venery

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English[edit]

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Etymology 1[edit]

From Middle English venerie, borrowed from Middle French venerie, from Old French venerie (hunting), derived from vener, from Latin vēnor (I hunt).

Noun[edit]

venery (usually uncountable, plural veneries)

  1. The hunting of wild animals.
    • 1650, Thomas Browne, “A brief enumeration of Authors”, in Pseudodoxia Epidemica: [], 2nd edition, London: [] A. Miller, for Edw[ard] Dod and Nath[aniel] Ekins, [], OCLC 152706203, 1st book, page 24:
      There are extant of his in Greek, four books of Cynegeticks or venation, five of Halieuticks or piſcation, commented and publiſhed by Ritterhuſius; wherein deſcribing beaſts of venery and fiſhes []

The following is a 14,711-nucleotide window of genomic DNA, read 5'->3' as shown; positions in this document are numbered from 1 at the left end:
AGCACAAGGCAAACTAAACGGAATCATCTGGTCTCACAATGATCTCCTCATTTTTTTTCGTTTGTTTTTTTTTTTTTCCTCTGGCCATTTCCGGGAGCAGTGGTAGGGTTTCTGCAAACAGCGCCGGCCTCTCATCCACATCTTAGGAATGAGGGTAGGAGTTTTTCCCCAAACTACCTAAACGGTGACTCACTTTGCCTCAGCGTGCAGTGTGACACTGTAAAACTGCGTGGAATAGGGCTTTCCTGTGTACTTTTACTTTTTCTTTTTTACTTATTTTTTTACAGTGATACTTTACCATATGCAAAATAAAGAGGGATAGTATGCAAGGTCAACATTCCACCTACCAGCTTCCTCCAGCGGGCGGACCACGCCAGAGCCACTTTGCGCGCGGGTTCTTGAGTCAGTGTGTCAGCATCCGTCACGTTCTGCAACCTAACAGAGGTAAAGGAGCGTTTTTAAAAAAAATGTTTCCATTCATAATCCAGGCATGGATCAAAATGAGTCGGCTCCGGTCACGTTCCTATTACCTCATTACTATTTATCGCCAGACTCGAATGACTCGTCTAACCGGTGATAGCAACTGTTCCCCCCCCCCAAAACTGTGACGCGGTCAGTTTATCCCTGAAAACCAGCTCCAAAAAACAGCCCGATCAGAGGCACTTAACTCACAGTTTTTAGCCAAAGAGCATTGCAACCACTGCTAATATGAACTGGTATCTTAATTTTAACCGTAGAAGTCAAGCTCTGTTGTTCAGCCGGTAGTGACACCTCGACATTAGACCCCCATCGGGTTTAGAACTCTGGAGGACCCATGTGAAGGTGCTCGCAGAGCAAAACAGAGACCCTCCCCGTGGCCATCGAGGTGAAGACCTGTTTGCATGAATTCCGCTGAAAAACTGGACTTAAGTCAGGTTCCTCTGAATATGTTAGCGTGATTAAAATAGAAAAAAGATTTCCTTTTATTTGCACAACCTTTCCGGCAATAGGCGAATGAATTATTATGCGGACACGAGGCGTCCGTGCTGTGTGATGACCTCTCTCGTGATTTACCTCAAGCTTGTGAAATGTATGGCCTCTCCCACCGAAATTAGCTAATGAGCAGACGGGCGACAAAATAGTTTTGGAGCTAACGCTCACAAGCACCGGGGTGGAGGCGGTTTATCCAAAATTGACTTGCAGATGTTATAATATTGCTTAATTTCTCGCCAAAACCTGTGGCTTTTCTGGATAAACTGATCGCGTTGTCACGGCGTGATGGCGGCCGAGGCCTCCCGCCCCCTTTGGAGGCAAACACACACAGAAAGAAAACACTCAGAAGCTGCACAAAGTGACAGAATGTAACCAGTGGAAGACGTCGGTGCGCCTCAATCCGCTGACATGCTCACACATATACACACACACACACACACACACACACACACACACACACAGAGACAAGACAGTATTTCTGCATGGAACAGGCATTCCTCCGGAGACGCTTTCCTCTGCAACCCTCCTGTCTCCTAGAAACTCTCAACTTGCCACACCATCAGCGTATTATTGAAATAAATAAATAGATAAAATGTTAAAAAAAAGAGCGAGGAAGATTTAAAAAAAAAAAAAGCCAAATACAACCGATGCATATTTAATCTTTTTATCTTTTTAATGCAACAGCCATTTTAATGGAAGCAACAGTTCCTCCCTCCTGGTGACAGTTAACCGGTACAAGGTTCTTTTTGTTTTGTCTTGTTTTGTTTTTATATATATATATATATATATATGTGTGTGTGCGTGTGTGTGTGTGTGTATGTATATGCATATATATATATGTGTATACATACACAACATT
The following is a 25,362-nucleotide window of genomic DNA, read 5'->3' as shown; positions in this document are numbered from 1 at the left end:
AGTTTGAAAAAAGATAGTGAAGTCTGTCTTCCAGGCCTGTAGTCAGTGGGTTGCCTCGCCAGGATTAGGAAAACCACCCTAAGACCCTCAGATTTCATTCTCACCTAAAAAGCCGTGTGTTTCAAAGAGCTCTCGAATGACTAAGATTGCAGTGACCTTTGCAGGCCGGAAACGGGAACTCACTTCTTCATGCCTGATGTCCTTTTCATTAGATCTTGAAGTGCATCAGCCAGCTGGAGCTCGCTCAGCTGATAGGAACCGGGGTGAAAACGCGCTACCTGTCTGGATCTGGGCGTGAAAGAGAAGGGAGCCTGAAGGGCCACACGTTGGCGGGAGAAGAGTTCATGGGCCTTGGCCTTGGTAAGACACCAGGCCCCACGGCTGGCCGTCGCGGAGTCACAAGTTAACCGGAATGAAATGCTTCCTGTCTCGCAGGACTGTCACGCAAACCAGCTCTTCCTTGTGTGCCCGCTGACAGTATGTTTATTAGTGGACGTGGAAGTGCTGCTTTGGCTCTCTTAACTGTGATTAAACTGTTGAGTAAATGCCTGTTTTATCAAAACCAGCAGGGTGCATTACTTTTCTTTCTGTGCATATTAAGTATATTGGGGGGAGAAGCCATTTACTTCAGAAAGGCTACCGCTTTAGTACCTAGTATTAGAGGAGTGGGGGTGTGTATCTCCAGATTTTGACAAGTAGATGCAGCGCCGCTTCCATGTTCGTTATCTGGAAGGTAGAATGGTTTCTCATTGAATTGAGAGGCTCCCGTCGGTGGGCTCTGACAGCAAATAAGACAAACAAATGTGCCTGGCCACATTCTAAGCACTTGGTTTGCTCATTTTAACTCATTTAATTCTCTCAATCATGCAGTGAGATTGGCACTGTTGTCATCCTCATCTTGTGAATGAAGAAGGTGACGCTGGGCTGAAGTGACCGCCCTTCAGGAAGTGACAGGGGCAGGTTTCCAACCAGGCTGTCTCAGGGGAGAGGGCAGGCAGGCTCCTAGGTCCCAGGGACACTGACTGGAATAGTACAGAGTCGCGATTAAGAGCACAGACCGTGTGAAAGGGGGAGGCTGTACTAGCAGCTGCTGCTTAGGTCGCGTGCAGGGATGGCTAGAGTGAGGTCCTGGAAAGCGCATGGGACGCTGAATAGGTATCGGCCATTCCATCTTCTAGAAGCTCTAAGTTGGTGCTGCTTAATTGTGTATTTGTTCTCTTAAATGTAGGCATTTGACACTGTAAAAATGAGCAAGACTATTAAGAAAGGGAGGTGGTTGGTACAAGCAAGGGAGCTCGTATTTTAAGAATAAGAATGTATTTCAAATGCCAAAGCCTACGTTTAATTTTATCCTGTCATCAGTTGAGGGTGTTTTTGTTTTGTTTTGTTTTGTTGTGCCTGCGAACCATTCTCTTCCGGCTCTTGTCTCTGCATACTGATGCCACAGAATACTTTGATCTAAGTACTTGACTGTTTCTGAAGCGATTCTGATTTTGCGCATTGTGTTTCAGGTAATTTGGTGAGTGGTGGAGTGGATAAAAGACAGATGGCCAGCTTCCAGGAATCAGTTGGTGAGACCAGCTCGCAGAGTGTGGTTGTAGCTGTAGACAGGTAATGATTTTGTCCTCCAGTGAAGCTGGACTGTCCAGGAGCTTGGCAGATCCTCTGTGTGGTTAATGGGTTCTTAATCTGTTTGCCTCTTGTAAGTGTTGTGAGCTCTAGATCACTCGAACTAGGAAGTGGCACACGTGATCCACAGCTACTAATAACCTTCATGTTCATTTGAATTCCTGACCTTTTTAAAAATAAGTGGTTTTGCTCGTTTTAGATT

• 1963, Thomas Pynchon, V.
      But soon enough he’d wake up the second, real time, to make again the tiresome discovery that it hadn’t really ever stopped being the same simple-minded, literal pursuit; V. ambiguously a beast of venery, chased like the hart, hind or hare, chased like an obsolete, or bizarre, or forbidden form of sexual delight.
  2. Game animals.
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Etymology 2[edit]

From Middle English venery, venerie, venerye, borrowed from Medieval Latin veneria, from venus (love).

Noun[edit]

venery (countable and uncountable, plural veneries)

  1. The pursuit of sexual pleasure or indulgence.
    • 1650, Thomas Browne, “Of the Mandrakes of Leah”, in Pseudodoxia Epidemica: [], 2nd edition, London: [] A. Miller, for Edw[ard] Dod and Nath[aniel] Ekins, [], OCLC 152706203, 7th book, page 301:
      [] Opium it ſelf is conceived to extimulate unto venery, and for that intent is ſometimes uſed by Turkes, Perſians, and moſt orientall Nations;
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